Despite signs of stability returning to pricing, as predicted, investment appetite remained generally cautious during Q1. £8.1bn of property assets changed hands in the first quarter, a marginal 3% improvement on Q4 2022’s subdued outturn but 37% below the five-year quarterly average.
While Q1 was thinner from an activity perspective, with the number of recorded transactions down 18% on Q4 2022 and 43% below the five-year trend. As uptick in major lot size deals was key in Q1, with 20 transactions in excess of £100m (up from only ten in the previous quarter).
Buoyed by the relative resilience of the private rented residential market, investment in build to rent (BtR) assets hit £1.3bn and accounted for a record 16% share of total Q1 volume, which compares with a 6% share of the market over the past five years overall. BtR’s strong showing was the highlight amidst a subdued quarter for the living sectors overall, with Q1 volume for hotels & leisure and student accommodation down by 51% and 70% from their respective averages.
Of the core commercial sectors, retail again saw the strongest volume relative to trend in Q1, with total volume of £1.3bn only 8% below the five-year quarterly average. Notably, at the sub-sector level, shopping centres was the strongest performer against trend in Q1, with volume of £232m 7% above average and underpinned by a flurry of purchases by Evolve Estates.
In the wake of structural and environmental pressures, investor caution appears to be centring on offices. Q1 office volume of £2.6bn was 40% below the quarterly trend, despite being bolstered by Q1’s largest overall deal, MEAG Munich Ergo’s £616m (4.39% NIY) purchase of One FenCourt, London EC3 from Assicurazioni Generali.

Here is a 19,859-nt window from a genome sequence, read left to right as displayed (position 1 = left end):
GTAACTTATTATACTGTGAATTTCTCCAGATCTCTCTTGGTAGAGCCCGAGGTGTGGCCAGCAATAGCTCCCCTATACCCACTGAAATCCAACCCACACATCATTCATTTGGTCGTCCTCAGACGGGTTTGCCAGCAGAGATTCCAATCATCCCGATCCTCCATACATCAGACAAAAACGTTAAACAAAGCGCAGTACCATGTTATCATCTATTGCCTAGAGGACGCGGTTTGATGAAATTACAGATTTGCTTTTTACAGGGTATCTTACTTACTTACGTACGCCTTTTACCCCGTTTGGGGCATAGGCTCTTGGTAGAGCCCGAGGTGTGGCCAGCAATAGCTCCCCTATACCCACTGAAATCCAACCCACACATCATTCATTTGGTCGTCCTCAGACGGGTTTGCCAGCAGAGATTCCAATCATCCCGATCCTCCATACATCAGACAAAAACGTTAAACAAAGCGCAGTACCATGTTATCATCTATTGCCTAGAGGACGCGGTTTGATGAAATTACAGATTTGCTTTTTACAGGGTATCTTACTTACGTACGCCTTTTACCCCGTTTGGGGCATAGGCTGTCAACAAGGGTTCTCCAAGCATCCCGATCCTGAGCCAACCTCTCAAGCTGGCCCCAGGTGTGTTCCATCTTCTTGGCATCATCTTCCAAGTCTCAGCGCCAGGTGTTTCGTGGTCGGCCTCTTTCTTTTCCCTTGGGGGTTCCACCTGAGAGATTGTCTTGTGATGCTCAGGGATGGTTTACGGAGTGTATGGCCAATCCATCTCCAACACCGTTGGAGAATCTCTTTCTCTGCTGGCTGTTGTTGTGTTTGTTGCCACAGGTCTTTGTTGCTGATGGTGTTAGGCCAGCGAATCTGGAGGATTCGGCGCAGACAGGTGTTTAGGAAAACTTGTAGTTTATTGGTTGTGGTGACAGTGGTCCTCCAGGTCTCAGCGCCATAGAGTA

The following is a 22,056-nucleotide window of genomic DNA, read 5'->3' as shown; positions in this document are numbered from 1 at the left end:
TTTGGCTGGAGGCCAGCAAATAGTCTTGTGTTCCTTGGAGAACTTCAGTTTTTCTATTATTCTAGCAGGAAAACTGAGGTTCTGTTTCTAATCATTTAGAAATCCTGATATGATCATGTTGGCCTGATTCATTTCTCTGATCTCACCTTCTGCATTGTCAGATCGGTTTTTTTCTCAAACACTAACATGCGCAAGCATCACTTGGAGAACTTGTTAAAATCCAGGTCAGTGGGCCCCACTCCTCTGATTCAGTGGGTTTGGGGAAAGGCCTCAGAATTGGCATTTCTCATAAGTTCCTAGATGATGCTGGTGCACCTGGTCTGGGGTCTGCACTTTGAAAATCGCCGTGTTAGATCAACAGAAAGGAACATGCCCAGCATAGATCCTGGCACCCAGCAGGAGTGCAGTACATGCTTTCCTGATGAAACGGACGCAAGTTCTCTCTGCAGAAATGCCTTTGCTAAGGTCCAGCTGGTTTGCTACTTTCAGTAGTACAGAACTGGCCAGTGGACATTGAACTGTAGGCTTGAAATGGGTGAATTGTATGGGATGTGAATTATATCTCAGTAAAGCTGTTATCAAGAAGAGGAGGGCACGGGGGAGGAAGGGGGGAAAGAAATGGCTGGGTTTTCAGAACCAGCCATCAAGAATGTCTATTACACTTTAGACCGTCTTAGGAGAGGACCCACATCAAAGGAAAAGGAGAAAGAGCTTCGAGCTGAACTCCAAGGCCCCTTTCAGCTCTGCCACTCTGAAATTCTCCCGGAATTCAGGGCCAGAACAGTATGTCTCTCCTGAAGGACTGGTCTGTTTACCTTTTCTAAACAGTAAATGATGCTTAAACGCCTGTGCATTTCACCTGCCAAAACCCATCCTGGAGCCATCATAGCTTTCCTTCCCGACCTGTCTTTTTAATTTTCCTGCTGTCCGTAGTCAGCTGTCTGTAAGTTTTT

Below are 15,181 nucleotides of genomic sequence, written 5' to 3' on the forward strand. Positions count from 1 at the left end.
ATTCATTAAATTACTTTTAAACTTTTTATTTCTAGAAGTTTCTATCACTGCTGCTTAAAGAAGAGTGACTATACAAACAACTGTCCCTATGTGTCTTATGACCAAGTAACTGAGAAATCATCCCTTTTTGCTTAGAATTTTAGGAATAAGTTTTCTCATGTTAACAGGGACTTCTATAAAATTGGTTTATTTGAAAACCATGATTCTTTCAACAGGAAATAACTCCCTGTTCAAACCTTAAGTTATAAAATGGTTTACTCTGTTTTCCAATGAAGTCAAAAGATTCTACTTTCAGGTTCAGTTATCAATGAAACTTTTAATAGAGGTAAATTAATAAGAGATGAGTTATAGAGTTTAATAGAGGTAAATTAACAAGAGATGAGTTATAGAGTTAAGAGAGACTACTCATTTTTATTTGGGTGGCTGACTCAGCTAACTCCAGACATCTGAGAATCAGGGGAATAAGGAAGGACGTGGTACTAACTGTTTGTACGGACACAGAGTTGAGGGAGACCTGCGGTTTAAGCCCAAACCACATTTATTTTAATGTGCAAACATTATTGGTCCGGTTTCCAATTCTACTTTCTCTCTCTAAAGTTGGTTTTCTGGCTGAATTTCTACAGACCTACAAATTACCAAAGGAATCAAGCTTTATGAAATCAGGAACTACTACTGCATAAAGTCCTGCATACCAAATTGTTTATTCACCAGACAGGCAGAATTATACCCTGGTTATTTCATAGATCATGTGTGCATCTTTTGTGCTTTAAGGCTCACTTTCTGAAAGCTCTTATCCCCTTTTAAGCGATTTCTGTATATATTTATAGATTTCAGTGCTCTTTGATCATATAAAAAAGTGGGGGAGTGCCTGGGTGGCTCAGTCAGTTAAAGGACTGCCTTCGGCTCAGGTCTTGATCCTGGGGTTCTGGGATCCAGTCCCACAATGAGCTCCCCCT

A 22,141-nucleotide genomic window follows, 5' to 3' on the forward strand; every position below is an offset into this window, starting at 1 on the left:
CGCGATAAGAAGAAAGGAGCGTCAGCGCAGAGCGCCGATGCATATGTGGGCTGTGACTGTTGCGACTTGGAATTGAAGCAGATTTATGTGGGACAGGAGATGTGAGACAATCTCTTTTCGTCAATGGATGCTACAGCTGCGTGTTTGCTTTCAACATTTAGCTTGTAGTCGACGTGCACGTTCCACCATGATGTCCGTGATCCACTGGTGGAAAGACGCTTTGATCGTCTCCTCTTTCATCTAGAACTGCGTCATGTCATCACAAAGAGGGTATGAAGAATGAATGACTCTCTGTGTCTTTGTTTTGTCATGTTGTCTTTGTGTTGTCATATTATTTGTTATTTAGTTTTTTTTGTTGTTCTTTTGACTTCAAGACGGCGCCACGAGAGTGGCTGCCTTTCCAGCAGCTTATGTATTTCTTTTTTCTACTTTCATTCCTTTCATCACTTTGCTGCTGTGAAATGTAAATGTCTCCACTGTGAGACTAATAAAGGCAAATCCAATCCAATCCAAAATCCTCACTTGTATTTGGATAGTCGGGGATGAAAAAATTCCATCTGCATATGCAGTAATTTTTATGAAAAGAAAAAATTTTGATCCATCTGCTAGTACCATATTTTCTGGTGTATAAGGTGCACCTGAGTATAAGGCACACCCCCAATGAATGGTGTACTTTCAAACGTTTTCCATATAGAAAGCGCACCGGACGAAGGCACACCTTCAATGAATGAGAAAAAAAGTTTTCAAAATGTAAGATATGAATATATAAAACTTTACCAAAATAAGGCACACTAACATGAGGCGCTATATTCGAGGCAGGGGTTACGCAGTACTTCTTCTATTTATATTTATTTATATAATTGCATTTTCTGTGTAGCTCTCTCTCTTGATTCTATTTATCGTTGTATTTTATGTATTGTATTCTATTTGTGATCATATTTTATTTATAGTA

Overseas buyers continued to underpin volume in typical fashion during Q1, with total inflows of £3.9bn accounting for almost half the total. That said, net overseas buying amounted to only £1.1bn, the lowest since the pandemic-afflicted quarter in Q2 2020. Meanwhile, buying was below trend across all the domestic buyer types in Q1, albeit to varying degrees. UK institutions were the biggest sellers, with net disposals amounting to just shy of £1.0bn in the quarter.
While notional prime yields stabilised in many sectors of the market by the end of Q1, the All Property average transaction yield moved out by a further 33bps to stand at 5.92%, a level last seen in 2015. Indicative of improving price stability, following a substantial 130bp shift in Q4 2022, industrial saw a relatively limited outward yield movement of 18bps in Q1. Conversely, the average office transaction yield moved out by 59bps during Q1 to a 10-year high of 6.17%.
Ezra Nahome, CEO of Lambert Smith Hampton, commented:
“As expected, the first quarter was little to write home about for volumes. However, Spring’s arrival has brought a growing sense that the market has now reached a turning point, with prices stabilising and confidence improving. As the dust settles on the turbulence of last year, there is a substantial weight of global capital patiently building in the wings. With many investors facing refinancing pressures, I expect a much busier second half of 2023 as quality assets are selectively sold into a ready market.”
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